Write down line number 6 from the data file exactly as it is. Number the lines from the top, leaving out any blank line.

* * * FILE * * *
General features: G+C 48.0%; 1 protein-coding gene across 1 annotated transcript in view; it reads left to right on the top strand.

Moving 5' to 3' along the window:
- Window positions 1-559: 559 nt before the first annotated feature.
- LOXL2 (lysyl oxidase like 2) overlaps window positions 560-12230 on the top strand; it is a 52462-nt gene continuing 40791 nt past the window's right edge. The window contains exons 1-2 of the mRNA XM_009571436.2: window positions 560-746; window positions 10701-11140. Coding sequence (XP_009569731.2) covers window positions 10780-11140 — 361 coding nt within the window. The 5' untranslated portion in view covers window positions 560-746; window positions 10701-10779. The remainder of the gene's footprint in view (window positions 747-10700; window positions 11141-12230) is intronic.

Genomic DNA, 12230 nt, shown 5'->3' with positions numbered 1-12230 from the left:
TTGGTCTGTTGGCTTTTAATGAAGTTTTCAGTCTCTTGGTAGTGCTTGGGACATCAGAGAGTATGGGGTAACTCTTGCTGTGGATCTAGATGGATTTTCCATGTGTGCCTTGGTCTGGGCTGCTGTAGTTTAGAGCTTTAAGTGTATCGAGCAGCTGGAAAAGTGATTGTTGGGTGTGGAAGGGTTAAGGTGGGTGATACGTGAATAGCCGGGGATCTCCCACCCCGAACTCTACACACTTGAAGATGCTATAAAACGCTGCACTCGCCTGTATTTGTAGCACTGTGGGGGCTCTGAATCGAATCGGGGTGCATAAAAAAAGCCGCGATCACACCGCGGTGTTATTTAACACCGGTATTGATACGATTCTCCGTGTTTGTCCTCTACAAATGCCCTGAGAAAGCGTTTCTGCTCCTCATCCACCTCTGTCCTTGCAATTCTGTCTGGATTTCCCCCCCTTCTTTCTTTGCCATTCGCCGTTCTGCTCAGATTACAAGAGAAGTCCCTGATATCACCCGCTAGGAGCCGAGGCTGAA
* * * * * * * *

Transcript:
TTGGTCTGTTGGCTTTTAATGAAGTTTTCAGTCTCTTGGTAGTGCTTGGGACATCAGAGAGTATGGGGTAACTCTTGCTGTGGATCTAGATGGATTTTCCATGTGTGCCTTGGTCTGGGCTGCTGTAGTTTAGAGCTTTAAGTGTATCGAGCAGCTGGAAAAGTGATTGTTGGGTGTGGAAGGGTTAAGGTGGGTGATACGTGAATAGCCGGGGATCTCCCACCCCGAACTCTACACACTTGAAGATGCTATAAAACGCTGCACTCGCCTGTATTTGTAGCACTGTGGGGGCTCTGAATCGAATCGGGGTGCATAAAAAAAGCCGCGATCACACCGCGGTGTTATTTAACACCGGTATTGATACGATTCTCCGTGTTTGTCCTCTACAAATGCCCTGAGAAAGCGTTTCTGCTCCTCATCCACCTCTGTCCTTGCAATTCTGTCTGGATTTCCCCCCCTTCTTTCTTTGCCATTCGCCGTTCTGCTCAGATTACAAGAGAAGTCCCTGATATCACCCGCTAGGAGCCGAGGCTGAA